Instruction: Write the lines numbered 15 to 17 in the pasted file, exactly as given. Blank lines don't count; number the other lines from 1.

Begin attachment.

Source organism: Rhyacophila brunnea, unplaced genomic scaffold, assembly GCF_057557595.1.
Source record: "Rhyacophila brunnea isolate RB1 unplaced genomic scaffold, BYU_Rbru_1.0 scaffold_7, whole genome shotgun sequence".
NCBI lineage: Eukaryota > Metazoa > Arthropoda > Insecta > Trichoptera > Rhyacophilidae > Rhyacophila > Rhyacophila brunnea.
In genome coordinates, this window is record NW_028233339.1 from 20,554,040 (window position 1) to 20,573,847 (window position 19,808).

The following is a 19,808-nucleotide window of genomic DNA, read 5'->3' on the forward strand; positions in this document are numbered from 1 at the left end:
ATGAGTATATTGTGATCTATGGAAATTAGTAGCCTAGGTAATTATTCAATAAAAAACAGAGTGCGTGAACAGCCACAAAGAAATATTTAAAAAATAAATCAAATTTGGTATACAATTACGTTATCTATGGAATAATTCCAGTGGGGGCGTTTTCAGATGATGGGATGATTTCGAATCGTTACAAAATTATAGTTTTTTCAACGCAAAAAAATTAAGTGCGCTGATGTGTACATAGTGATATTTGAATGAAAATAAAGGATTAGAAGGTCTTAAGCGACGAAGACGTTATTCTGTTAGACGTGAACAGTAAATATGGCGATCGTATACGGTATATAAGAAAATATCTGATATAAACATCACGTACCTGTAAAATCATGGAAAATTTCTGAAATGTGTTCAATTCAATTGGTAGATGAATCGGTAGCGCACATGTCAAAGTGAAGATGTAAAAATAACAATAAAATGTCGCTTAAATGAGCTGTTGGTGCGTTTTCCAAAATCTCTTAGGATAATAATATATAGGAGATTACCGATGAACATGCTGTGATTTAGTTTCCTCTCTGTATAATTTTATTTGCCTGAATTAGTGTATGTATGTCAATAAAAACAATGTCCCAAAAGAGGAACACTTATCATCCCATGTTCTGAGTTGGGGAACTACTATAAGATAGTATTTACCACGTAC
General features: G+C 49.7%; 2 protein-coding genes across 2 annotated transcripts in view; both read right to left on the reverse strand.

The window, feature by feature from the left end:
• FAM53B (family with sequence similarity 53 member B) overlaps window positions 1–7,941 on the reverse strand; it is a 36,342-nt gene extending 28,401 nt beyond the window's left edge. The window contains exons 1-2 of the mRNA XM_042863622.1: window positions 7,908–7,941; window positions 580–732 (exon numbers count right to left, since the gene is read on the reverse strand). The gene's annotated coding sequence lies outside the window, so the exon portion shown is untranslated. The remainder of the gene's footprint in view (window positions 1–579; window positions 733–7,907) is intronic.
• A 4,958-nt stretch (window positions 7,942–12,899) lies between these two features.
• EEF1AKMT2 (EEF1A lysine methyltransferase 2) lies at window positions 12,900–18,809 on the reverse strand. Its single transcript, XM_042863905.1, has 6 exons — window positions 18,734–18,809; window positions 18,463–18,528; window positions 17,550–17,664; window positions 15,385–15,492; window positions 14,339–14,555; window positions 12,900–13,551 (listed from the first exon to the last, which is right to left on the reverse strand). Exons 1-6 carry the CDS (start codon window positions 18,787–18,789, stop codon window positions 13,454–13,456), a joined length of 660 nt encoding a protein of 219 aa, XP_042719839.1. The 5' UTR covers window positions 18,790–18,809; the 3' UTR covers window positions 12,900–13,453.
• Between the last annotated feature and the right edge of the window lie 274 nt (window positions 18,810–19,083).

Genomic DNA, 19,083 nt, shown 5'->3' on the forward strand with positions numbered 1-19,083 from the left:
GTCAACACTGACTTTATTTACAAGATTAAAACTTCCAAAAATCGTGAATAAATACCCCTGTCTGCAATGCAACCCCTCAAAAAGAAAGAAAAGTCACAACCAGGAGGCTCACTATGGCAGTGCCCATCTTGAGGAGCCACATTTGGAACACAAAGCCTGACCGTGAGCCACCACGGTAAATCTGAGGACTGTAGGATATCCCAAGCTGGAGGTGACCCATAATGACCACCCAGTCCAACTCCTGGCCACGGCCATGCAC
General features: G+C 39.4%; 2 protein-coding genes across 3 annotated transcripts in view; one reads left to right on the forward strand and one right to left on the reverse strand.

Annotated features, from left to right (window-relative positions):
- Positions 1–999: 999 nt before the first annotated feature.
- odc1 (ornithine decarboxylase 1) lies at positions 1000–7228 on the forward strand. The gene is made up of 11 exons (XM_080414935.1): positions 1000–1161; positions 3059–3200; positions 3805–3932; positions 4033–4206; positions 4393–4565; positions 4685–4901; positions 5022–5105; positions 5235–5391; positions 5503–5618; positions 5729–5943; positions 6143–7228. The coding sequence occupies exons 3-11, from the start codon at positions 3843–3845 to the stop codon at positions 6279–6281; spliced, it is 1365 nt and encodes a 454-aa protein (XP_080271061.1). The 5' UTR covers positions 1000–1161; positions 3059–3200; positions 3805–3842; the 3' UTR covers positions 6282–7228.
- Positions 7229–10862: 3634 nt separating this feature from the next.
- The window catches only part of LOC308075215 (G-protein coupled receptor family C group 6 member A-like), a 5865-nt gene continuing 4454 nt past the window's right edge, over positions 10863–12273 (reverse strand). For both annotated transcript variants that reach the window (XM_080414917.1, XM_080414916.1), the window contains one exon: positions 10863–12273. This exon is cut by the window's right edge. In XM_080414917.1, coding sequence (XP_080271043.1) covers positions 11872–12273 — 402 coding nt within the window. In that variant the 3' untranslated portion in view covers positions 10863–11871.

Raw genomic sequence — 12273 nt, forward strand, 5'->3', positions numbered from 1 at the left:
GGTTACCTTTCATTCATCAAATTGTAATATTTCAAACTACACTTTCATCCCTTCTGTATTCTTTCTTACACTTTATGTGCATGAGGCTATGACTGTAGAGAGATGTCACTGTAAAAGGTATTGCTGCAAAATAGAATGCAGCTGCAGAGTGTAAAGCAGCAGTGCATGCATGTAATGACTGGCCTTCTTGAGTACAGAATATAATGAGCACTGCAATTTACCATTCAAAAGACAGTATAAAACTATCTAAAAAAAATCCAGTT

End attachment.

General features: G+C 39.4%; 2 protein-coding genes across 3 annotated transcripts in view; one reads left to right on the forward strand and one right to left on the reverse strand.

Annotated features, from left to right (window-relative positions):
- Positions 1–999: 999 nt before the first annotated feature.